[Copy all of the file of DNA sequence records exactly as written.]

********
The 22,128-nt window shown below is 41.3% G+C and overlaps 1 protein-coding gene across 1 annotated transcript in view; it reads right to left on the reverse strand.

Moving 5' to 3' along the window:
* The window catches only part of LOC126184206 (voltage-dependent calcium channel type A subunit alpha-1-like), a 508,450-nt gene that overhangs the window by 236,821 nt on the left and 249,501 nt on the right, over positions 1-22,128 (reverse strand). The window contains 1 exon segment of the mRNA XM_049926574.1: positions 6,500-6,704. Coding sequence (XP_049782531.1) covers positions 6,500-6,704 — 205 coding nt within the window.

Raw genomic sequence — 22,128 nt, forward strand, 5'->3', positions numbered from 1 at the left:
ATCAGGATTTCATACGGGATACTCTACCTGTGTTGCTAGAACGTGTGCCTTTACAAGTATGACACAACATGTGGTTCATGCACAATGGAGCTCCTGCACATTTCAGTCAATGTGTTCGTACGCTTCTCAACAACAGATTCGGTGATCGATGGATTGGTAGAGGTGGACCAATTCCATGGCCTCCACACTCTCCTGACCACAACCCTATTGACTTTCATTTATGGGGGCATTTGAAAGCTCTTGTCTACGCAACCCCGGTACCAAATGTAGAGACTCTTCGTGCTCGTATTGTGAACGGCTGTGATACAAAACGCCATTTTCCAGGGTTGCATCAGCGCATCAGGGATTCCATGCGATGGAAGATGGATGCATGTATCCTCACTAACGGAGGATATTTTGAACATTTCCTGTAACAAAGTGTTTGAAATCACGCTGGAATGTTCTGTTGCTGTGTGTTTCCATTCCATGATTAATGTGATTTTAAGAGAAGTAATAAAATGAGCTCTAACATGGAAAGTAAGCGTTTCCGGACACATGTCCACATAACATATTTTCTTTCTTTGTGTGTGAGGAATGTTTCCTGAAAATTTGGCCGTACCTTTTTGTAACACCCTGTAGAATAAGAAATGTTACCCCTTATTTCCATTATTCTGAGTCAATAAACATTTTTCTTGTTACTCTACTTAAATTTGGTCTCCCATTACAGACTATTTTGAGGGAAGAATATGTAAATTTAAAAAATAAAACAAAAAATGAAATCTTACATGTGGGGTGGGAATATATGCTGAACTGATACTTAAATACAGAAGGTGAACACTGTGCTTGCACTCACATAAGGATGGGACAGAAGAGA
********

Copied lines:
The 22,128-nt window shown below is 41.3% G+C and overlaps 1 protein-coding gene across 1 annotated transcript in view; it reads right to left on the reverse strand.

Moving 5' to 3' along the window:
* The window catches only part of LOC126184206 (voltage-dependent calcium channel type A subunit alpha-1-like), a 508,450-nt gene that overhangs the window by 236,821 nt on the left and 249,501 nt on the right, over positions 1-22,128 (reverse strand). The window contains 1 exon segment of the mRNA XM_049926574.1: positions 6,500-6,704. Coding sequence (XP_049782531.1) covers positions 6,500-6,704 — 205 coding nt within the window.

Raw genomic sequence — 22,128 nt, forward strand, 5'->3', positions numbered from 1 at the left:
ATCAGGATTTCATACGGGATACTCTACCTGTGTTGCTAGAACGTGTGCCTTTACAAGTATGACACAACATGTGGTTCATGCACAATGGAGCTCCTGCACATTTCAGTCAATGTGTTCGTACGCTTCTCAACAACAGATTCGGTGATCGATGGATTGGTAGAGGTGGACCAATTCCATGGCCTCCACACTCTCCTGACCACAACCCTATTGACTTTCATTTATGGGGGCATTTGAAAGCTCTTGTCTACGCAACCCCGGTACCAAATGTAGAGACTCTTCGTGCTCGTATTGTGAACGGCTGTGATACAAAACGCCATTTTCCAGGGTTGCATCAGCGCATCAGGGATTCCATGCGATGGAAGATGGATGCATGTATCCTCACTAACGGAGGATATTTTGAACATTTCCTGTAACAAAGTGTTTGAAATCACGCTGGAATGTTCTGTTGCTGTGTGTTTCCATTCCATGATTAATGTGATTTTAAGAGAAGTAATAAAATGAGCTCTAACATGGAAAGTAAGCGTTTCCGGACACATGTCCACATAACATATTTTCTTTCTTTGTGTGTGAGGAATGTTTCCTGAAAATTTGGCCGTACCTTTTTGTAACACCCTGTAGAATAAGAAATGTTACCCCTTATTTCCATTATTCTGAGTCAATAAACATTTTTCTTGTTACTCTACTTAAATTTGGTCTCCCATTACAGACTATTTTGAGGGAAGAATATGTAAATTTAAAAAATAAAACAAAAAATGAAATCTTACATGTGGGGTGGGAATATATGCTGAACTGATACTTAAATACAGAAGGTGAACACTGTGCTTGCACTCACATAAGGATGGGACAGAAGAGA